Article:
PUCSL raises red flag over CEBs private power purchase cost

PUCSL raises red flag over CEBs private power purchase cost

Written by Staff Writer

05 Aug, 2018 | 8:04 pm

COLOMBO (News 1st) – A local Sunday paper reports that no audit has ever been carried out on the massive purchases of power by the Ceylon Electricity Board from independent power producers or (IPPs).

The paper states that there are no records of how the decisions were taken to make the purchases. Annual purchases of power average from Rs. 160 billion to Rs. 200 billion.

As per reports by the Public Utilities Commission of Sri Lanka, the supply of power from country’s numerous plants’ changes due to weather patterns and availability of hydropower and the generation cost can vary from Rs 100 to Rs 600 million per day.

Identifying the least cost method when deciding the most viable option to purchase power based on the available data cannot be done manually and requires sophisticated software. The decision to purchase power is made by the System Control of the Ceylon Electricity Board and is done manually.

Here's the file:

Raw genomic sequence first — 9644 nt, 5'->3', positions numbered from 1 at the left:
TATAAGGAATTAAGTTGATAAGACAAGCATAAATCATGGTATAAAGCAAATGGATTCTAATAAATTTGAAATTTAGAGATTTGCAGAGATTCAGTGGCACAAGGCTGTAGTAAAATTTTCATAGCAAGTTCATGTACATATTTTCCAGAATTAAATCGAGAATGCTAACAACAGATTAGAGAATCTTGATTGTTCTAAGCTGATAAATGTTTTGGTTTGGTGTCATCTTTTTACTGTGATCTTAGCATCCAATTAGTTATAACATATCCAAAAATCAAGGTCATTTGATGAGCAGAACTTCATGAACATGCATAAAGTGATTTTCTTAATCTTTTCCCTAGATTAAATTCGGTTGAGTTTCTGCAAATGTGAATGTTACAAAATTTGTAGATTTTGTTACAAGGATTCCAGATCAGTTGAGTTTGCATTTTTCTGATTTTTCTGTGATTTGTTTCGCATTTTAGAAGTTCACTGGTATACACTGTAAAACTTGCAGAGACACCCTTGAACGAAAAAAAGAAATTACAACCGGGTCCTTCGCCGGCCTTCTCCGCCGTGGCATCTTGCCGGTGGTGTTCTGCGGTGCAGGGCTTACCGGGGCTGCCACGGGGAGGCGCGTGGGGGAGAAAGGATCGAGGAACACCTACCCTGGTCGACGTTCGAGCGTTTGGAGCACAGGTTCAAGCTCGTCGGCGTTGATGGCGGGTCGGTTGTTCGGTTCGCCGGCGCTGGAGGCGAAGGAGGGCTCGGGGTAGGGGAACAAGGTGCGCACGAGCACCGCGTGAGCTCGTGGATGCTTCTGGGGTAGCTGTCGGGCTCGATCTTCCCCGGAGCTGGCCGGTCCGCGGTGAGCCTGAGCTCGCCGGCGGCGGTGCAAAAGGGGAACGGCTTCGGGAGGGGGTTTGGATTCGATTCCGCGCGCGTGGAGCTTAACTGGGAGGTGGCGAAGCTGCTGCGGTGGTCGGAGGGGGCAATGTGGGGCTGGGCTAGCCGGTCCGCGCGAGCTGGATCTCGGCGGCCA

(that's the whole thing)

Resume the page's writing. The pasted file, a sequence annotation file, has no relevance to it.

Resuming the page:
In a report published by the Public Utilities Commission of Sri Lanka in the year 2013 titled decision on Electricity Tariffs, it is clearly stated that “Dispatch planning software with monitoring facilities to PUCSL” should be implemented. It also says that a “Bulk Supply Transaction Account” should be set up. The commission has said that the licensee, the Ceylon Electricity Board is required to fulfil the conditions and tasks prior to the next tariff revision.

According to the newspaper the PUCSL believes in the need for technology and software to be implemented at the System Control Centre (SCC) of the CEB to optimize procurement as well as cut down the exorbitant amount paid to IPPs as start up and shut down costs, which generally run into a few hundred million rupees.

Executive Director of the CaFFE, Keerthi Tennakoon stated that 95% of the capital cost has been a burden for the public finance and yet not a single audit has been made.

Tennakoon also continued to say that not only the finance of the companies but also the private wealth of the officials related to the power and energy sector should be audited.

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